A federal judge on Tuesday emphatically rejected a bid by the Federal Trade Commission and the Pennsylvania Attorney General to temporarily block Thomas Jefferson University’s acquisition of the Einstein Healthcare Network.

The FTC’s case failed to mesh with the reality of the Philadelphia-area health care market and relied on testimony from health insurers that was “not credible,” concluded U.S. District Judge Gerald J. Pappert. The 62-page decision came after six days of testimony in September.

The FTC could appeal Pappert’s denial of its preliminary injunction request to the Third Circuit Court of Appeals in Philadelphia.

If Pappert’s ruling stands, Jefferson would cement its position as the biggest hospital network in the Philadelphia area and give it a chance to radically change the region’s health-care marketplace by integrating with an insurance company it already partly owns. The deal also throws a lifeline to financially struggling Einstein, which has said it needed the merger to stay afloat.

“The court’s ruling is disappointing, and we are considering our options,” the FTC said in an email.

Barry Freedman, Einstein’s president and chief executive, said in a note to staff that ”we are eager to move forward. However, we await a decision as to whether the FTC and Pennsylvania Attorney General will appeal the District Court decision, and whether we will be forced to spend more time litigating a deal that would benefit the people we serve.”

Jefferson echoed Einstein’s relief. “Our merger will bring together two historically linked academic medical centers and high-performing health-care organizations, whose shared vision is to improve the lives of our patients and the health of our communities while providing top-notch health education and research,” Jefferson said in a statement.

Pappert’s decision described Southeastern Pennsylvania as a region of tremendous competition among health systems — with Jefferson and the University of Pennsylvania Health System as chief rivals squaring off in a heavily consolidated insurance market dominated by Independence Blue Cross.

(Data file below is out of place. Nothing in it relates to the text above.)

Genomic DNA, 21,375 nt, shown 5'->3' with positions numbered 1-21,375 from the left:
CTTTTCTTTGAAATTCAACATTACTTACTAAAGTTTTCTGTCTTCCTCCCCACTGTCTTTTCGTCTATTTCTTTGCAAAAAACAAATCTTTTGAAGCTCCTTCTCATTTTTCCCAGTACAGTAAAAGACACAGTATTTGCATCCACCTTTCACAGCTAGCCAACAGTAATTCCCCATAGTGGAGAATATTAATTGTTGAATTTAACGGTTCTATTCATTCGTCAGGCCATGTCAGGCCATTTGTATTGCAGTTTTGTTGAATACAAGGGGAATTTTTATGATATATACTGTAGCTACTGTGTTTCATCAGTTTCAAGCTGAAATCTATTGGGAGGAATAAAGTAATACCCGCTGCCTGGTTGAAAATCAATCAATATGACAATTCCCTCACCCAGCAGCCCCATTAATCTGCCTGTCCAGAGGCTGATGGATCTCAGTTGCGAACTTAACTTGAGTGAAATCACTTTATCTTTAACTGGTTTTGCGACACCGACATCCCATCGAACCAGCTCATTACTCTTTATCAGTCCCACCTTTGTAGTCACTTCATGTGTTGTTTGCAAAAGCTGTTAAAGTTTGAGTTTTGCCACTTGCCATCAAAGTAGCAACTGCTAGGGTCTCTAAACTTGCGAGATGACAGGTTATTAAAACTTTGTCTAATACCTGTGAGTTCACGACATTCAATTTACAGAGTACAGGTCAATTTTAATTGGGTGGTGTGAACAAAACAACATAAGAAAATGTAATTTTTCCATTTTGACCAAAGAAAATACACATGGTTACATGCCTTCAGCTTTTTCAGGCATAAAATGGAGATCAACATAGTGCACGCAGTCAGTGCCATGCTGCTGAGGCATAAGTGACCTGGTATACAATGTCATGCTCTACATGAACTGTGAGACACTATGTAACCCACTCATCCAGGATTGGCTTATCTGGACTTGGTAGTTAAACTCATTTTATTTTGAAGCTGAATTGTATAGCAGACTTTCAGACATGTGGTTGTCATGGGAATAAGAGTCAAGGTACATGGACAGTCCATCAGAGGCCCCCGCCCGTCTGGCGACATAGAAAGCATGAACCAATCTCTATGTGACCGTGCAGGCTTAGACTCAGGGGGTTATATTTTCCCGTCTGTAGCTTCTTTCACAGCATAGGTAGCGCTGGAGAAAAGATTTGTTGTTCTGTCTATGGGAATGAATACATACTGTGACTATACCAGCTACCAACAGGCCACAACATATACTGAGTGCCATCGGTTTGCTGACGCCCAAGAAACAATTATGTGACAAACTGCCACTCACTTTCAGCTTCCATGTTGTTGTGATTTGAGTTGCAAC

As is standard in antitrust cases in health care, Pappert focused his analysis on whether health insurers would be forced to accept price increases for hospital care or could rely on hospitals outside their immediate market area to avoid price increases.

The impact on consumers is a secondary consideration in such antitrust cases because consumers typically pay for care through insurers.

Cigna and Independence Blue Cross executives testified that they “would have to succumb to a price increase” for hospital services if Jefferson and Einstein merged, Pappert wrote. He described those assertions as “not credible,” particularly in the case of Independence, which evidence showed has repeatedly considered excluding particular providers from its network.

“IBC’s views on this merger merit little weight,” Pappert wrote. “The evidence does not support the assertion that IBC would roll over and pay higher prices instead of turning to its network of hospitals outside the government’s proposed geographic markets.”

Pappert found a more likely reason for IBC’s opposition to Jefferson’s acquisition of Einstein: Jefferson could gain complete control of Health Partners Plans Inc., a Medicaid insurer, and challenge IBC directly in insurance. Jefferson and Einstein each own 25% of Health Partners. Temple University Health System owns the other half, which Jefferson has a pending deal to acquire.

“What the record does show,” Pappert wrote, “is that IBC is far more concerned with hospitals joining forces where, as here, IBC views them as a competitive threat in the insurance market.”

IBC officials declined to comment on Pappert’s opinion.

Cigna, the fourth-largest commercial insurer in the region, also testified against the merger, but the judge said “it makes little sense that Cigna would pay higher reimbursement rates to hospitals because of their purported importance” in “submarkets” of the region. A Cigna official testified that the company thinks of the region as a whole, not as a group of submarkets, as proposed by the FTC.

Aetna did not testify in September, but the judge drew on a deposition and other testimony by an Aetna executive: “The government does not rely at all on testimony or evidence from Aetna, the region’s second largest insurer, for good reason: Aetna has no concerns about the merger.”

An executive with the fourth major commercial insurer in the region, UnitedHealthcare, said in a deposition that the merger would “provide the additional leverage for Jefferson to ask for higher rates.” But her comments did not do what the FTC needed her to do, which was to say that UnitedHealthcare would agree to pay higher rates in particular areas if the merger were allowed.

Unmentioned in the ruling was the financial plight of Einstein, a topic that took up hours of testimony in September.

Einstein has had operating losses in five of its last six fiscal years. It was portrayed by Einstein’s financial expert Todd Patnode as a system “that has degraded and deteriorated to a point that it will not be able to continue as a viable stand-alone entity and continue to provide like services and quality.”

Jefferson itself is trying to battle back from a nearly $300 million operating loss in the year ended June 30 — a huge deficit despite $325 million in government COVID-19 aid. Despite that loss and continued weak profits, Moody’s Investors Service last week lifted its financial outlook on Jefferson to stable from negative.